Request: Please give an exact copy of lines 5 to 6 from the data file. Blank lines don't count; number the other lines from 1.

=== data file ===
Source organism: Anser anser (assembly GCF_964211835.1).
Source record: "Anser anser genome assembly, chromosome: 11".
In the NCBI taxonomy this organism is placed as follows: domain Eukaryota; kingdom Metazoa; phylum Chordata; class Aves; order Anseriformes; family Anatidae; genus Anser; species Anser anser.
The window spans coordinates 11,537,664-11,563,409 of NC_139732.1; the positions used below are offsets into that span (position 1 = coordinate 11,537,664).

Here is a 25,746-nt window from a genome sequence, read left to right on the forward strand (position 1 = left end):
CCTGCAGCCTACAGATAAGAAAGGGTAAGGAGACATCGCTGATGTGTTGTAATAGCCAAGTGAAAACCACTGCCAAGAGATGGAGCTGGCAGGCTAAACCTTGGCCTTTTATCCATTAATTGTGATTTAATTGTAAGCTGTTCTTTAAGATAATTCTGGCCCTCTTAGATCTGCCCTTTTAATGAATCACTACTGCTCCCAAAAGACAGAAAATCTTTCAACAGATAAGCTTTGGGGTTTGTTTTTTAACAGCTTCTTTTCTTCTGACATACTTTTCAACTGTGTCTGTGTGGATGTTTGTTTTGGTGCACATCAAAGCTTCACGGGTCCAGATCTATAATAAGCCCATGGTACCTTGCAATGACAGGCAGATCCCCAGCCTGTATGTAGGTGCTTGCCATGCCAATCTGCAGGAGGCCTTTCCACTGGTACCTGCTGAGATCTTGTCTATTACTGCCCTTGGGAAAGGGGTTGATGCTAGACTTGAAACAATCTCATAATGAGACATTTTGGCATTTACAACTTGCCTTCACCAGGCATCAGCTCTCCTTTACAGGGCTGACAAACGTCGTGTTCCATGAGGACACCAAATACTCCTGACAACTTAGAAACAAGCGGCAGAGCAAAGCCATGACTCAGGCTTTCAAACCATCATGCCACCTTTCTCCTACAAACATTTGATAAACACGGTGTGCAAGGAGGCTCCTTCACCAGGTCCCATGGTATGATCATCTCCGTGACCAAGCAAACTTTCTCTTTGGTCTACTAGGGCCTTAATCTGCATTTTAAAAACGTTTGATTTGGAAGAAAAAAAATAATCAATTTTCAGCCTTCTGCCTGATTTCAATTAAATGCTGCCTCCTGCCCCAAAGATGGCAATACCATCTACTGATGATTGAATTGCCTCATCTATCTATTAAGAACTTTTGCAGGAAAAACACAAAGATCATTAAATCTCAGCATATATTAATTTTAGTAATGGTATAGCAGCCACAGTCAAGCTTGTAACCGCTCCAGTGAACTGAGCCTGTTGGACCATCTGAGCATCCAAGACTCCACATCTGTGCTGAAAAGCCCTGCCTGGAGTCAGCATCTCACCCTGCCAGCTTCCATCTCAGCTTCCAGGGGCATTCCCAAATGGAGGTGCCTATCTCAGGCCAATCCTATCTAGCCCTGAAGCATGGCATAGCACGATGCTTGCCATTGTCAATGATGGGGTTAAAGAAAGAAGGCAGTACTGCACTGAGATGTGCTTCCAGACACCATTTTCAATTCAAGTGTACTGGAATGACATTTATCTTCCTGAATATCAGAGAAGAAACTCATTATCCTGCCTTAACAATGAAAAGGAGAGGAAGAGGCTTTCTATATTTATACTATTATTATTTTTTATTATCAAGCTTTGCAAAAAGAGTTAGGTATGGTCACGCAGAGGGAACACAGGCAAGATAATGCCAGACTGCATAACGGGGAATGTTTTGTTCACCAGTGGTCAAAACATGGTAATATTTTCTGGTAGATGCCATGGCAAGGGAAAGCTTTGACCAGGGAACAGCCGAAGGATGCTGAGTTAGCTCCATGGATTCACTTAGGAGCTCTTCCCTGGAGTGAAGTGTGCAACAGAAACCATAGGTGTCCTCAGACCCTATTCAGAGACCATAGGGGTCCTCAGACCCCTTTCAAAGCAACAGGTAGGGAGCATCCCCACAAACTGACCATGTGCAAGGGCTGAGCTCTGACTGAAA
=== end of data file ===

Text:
Here is a 25,746-nt window from a genome sequence, read left to right on the forward strand (position 1 = left end):
CCTGCAGCCTACAGATAAGAAAGGGTAAGGAGACATCGCTGATGTGTTGTAATAGCCAAGTGAAAACCACTGCCAAGAGATGGAGCTGGCAGGCTAAACCTTGGCCTTTTATCCATTAATTGTGATTTAATTGTAAGCTGTTCTTTAAGATAATTCTGGCCCTCTTAGATCTGCCCTTTTAATGAATCACTACTGCTCCCAAAAGACAGAAAATCTTTCAACAGATAAGCTTTGGGGTTTGTTTTTTAACAGCTTCTTTTCTTCTGACATACTTTTCAACTGTGTCTGTGTGGATGTTTGTTTTGGTGCACATCAAAGCTTCACGGGTCCAGATCTATAATAAGCCCATGGTACCTTGCAATGACAGGCAGATCCCCAGCCTGTATGTAGGTGCTTGCCATGCCAATCTGCAGGAGGCCTTTCCACTGGTACCTGCTGAGATCTTGTCTATTACTGCCCTTGGGAAAGGGGTTGATGCTAGACTTGAAACAATCTCATAATGAGACATTTTGGCATTTACAACTTGCCTTCACCAGGCATCAGCTCTCCTTTACAGGGCTGACAAACGTCGTGTTCCATGAGGACACCAAATACTCCTGACAACTTAGAAACAAGCGGCAGAGCAAAGCCATGACTCAGGCTTTCAAACCATCATGCCACCTTTCTCCTACAAACATTTGATAAACACGGTGTGCAAGGAGGCTCCTTCACCAGGTCCCATGGTATGATCATCTCCGTGACCAAGCAAACTTTCTCTTTGGTCTACTAGGGCCTTAATCTGCATTTTAAAAACGTTTGATTTGGAAGAAAAAAAATAATCAATTTTCAGCCTTCTGCCTGATTTCAATTAAATGCTGCCTCCTGCCCCAAAGATGGCAATACCATCTACTGATGATTGAATTGCCTCATCTATCTATTAAGAACTTTTGCAGGAAAAACACAAAGATCATTAAATCTCAGCATATATTAATTTTAGTAATGGTATAGCAGCCACAGTCAAGCTTGTAACCGCTCCAGTGAACTGAGCCTGTTGGACCATCTGAGCATCCAAGACTCCACATCTGTGCTGAAAAGCCCTGCCTGGAGTCAGCATCTCACCCTGCCAGCTTCCATCTCAGCTTCCAGGGGCATTCCCAAATGGAGGTGCCTATCTCAGGCCAATCCTATCTAGCCCTGAAGCATGGCATAGCACGATGCTTGCCATTGTCAATGATGGGGTTAAAGAAAGAAGGCAGTACTGCACTGAGATGTGCTTCCAGACACCATTTTCAATTCAAGTGTACTGGAATGACATTTATCTTCCTGAATATCAGAGAAGAAACTCATTATCCTGCCTTAACAATGAAAAGGAGAGGAAGAGGCTTTCTATATTTATACTATTATTATTTTTTATTATCAAGCTTTGCAAAAAGAGTTAGGTATGGTCACGCAGAGGGAACACAGGCAAGATAATGCCAGACTGCATAACGGGGAATGTTTTGTTCACCAGTGGTCAAAACATGGTAATATTTTCTGGTAGATGCCATGGCAAGGGAAAGCTTTGACCAGGGAACAGCCGAAGGATGCTGAGTTAGCTCCATGGATTCACTTAGGAGCTCTTCCCTGGAGTGAAGTGTGCAACAGAAACCATAGGTGTCCTCAGACCCTATTCAGAGACCATAGGGGTCCTCAGACCCCTTTCAAAGCAACAGGTAGGGAGCATCCCCACAAACTGACCATGTGCAAGGGCTGAGCTCTGACTGAAA